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The Secret Compound

As details about illegal detentions in eastern Ukraine emerge, so do questions about the accountability of those who ordered them. From Hromadske.

by Anastasia Stanko, Anna Tokhmakhchi, and Anastasia Kanariova 21 March 2018

In July 2016, two international human rights organizations – Human Rights Watch and Amnesty International – published a report titled “You Don’t Exist.” The report talks about illegal detentions on both sides of the contact line in eastern Ukraine. According to these organizations, the Ukrainian side detained people in the building of the Kharkiv department of the Ukrainian Security Service (SBU) in northeastern Ukraine. However, the SBU denies this information. During this time, we at Hromadske have been gathering evidence to confirm or reject these facts.


Why, after four years of the Russo-Ukrainian war, through all the outrage, torture, and human rights violations, is it important for us to also know if these secret SBU detention facilities exist? Unlike the self-proclaimed Donbas republics, Ukraine follows the rule of law and there should be a legitimate reason for detaining someone. If these secret SBU detention facilities really exist and separatists have been detained there, why haven’t there been any formal charges? Why hasn’t anyone been tried? Were people being held for the purpose of prisoner exchanges? If so, have any Ukrainian soldiers been exchanged for one of these people detained in the SBU facility? And if not, what was the reason for detaining people like this?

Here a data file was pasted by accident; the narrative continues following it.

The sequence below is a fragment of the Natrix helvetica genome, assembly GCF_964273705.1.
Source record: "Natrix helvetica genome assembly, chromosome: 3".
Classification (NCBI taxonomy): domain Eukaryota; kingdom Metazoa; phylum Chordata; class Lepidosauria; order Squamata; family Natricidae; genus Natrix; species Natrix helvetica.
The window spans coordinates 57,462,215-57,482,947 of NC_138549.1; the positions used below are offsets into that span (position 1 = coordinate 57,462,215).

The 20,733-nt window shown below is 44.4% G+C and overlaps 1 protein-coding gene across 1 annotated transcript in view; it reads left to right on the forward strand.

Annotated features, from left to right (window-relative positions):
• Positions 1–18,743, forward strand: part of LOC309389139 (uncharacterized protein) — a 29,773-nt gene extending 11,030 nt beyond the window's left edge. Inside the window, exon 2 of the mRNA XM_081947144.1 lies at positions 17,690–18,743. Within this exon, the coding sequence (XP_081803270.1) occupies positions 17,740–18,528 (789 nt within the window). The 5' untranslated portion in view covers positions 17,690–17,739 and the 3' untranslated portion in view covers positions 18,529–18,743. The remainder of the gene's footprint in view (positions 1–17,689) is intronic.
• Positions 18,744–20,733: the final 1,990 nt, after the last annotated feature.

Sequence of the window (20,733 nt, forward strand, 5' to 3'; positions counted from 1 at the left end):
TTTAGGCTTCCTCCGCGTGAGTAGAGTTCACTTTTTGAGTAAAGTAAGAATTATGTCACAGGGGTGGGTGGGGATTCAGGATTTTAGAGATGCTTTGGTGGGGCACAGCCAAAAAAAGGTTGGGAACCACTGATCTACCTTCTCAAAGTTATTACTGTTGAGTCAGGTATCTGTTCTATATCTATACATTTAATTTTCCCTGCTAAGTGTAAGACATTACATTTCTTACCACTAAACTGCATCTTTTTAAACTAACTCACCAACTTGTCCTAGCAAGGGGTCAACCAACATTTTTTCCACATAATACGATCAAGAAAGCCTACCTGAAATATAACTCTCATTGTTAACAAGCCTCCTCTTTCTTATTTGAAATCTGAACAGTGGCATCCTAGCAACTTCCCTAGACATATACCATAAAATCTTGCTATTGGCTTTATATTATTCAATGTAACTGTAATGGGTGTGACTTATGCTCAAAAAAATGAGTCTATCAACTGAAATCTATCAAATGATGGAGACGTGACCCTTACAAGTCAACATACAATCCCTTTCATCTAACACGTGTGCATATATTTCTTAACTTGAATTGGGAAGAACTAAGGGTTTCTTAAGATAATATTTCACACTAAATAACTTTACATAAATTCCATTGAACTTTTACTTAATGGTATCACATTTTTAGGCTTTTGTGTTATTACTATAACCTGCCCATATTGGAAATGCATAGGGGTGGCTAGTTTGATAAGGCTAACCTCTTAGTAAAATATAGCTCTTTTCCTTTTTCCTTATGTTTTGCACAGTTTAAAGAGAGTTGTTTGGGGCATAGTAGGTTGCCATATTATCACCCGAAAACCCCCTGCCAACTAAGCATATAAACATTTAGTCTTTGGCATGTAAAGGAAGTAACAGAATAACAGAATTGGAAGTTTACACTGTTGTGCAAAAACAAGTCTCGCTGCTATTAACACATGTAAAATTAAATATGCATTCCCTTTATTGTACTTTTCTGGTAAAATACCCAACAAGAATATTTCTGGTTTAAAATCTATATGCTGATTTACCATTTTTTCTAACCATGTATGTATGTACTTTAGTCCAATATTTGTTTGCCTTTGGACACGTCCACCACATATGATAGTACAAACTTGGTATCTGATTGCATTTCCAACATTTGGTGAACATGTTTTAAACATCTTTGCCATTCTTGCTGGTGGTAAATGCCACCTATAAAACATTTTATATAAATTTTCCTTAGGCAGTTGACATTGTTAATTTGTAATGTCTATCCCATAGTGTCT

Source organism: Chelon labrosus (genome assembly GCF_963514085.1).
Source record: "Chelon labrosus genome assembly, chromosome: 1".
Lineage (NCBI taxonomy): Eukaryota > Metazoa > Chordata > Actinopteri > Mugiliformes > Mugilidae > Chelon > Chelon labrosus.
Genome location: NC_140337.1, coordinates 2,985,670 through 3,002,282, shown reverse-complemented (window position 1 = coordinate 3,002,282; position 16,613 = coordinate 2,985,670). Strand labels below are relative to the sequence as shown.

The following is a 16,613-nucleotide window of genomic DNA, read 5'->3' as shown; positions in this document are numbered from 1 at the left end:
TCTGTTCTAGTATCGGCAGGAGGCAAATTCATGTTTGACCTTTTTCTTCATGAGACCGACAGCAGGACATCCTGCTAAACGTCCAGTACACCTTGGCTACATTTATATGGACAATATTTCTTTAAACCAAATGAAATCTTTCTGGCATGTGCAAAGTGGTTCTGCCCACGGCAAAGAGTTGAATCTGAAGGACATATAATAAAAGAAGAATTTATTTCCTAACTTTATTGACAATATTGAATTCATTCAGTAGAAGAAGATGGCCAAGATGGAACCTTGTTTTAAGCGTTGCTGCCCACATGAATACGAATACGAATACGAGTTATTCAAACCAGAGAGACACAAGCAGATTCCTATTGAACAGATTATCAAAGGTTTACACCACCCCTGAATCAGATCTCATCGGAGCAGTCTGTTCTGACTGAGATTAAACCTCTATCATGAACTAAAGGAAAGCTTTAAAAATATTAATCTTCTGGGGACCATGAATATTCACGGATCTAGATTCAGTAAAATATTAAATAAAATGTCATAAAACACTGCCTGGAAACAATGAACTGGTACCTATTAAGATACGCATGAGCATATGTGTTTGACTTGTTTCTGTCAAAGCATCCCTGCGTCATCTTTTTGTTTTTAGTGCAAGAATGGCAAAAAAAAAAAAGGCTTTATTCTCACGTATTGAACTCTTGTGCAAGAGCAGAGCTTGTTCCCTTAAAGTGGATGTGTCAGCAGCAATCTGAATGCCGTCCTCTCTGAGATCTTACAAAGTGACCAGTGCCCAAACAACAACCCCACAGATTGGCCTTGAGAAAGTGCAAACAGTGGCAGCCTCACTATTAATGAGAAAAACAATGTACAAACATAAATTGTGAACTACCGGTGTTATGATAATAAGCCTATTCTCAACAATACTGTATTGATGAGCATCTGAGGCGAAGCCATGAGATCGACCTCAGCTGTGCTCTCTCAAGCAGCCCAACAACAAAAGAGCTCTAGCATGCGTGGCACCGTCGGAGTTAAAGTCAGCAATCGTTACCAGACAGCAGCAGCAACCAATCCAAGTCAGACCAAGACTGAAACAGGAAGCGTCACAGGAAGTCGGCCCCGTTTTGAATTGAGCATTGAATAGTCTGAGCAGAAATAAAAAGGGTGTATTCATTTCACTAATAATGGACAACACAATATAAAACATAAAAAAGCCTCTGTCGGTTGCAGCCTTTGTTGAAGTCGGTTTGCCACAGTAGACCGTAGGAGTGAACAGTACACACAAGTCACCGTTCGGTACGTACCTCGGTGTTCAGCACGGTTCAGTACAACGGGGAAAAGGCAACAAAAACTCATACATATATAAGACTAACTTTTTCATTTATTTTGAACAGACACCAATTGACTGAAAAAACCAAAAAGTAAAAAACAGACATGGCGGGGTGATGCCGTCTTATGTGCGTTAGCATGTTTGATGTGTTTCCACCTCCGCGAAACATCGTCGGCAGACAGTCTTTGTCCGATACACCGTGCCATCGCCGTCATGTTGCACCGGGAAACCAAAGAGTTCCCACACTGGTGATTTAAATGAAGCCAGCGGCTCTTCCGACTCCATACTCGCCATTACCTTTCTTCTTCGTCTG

Watch our documentary film investigation, where we break down the facts that confirm the secret detention of people in the compounds of the Security Service of Ukraine.

 

 

Are You a Separatist?

 

After the report was published, we asked for permission to come to the SBU’s Kharkiv department, and we were allowed to visit and film the facility in January 2017.